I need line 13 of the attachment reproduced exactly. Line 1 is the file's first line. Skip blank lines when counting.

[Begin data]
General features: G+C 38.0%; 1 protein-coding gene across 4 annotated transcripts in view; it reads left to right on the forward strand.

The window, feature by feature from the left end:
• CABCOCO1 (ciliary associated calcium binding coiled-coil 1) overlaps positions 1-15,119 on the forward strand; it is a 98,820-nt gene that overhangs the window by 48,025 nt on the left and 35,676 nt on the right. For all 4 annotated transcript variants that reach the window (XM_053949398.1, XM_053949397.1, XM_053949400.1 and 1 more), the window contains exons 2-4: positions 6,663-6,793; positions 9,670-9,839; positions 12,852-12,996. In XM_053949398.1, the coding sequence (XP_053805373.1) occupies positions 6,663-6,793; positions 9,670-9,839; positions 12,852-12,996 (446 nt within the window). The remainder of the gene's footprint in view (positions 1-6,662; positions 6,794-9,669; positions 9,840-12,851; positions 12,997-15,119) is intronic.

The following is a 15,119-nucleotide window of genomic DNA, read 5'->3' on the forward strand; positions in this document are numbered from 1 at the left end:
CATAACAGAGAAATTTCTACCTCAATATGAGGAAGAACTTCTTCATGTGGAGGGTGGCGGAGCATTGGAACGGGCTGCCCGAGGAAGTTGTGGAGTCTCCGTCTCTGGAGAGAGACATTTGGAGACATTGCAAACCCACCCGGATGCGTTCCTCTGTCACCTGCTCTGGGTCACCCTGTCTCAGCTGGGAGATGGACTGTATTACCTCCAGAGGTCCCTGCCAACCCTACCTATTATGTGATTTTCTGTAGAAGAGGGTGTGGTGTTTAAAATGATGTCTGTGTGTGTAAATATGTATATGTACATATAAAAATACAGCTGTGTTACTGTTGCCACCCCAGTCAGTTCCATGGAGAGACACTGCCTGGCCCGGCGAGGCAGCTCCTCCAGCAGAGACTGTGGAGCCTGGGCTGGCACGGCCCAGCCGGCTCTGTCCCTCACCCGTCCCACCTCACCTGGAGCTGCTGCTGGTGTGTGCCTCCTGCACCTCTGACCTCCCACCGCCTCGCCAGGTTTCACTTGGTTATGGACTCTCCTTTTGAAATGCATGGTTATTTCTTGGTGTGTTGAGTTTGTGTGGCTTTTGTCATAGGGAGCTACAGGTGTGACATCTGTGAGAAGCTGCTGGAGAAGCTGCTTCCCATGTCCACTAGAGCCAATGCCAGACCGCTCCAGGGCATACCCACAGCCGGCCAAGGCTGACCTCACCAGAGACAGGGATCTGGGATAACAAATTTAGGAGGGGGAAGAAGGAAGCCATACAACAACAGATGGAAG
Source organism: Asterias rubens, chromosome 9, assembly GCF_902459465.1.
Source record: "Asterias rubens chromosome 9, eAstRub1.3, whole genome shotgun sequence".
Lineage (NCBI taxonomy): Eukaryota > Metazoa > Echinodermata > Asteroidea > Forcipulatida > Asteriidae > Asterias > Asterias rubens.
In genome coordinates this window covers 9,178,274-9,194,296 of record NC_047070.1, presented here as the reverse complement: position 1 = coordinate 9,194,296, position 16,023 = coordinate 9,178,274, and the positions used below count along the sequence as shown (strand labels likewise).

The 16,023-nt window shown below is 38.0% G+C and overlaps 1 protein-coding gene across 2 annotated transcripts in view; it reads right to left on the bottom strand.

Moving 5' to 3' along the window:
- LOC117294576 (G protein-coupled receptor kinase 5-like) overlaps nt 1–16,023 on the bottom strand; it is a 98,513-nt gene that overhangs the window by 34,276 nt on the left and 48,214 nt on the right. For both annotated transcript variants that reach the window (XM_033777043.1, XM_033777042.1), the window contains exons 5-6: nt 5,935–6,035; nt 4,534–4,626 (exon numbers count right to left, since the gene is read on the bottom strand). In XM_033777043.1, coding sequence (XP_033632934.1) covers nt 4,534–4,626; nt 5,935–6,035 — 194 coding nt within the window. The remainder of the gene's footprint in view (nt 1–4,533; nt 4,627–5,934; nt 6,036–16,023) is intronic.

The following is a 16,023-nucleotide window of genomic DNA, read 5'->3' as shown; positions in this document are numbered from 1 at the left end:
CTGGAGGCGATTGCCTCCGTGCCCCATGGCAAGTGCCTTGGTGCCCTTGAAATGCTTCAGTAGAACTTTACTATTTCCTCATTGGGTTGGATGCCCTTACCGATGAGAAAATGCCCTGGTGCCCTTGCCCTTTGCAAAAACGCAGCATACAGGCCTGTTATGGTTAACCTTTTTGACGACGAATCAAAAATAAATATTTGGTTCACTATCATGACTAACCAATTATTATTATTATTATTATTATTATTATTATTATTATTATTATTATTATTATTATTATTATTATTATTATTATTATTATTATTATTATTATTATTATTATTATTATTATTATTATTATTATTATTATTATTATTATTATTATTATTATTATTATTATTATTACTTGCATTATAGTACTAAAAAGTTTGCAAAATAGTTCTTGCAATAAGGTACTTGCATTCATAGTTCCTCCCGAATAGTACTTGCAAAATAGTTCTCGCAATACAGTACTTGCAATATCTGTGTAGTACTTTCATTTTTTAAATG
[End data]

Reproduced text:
The following is a 16,023-nucleotide window of genomic DNA, read 5'->3' as shown; positions in this document are numbered from 1 at the left end: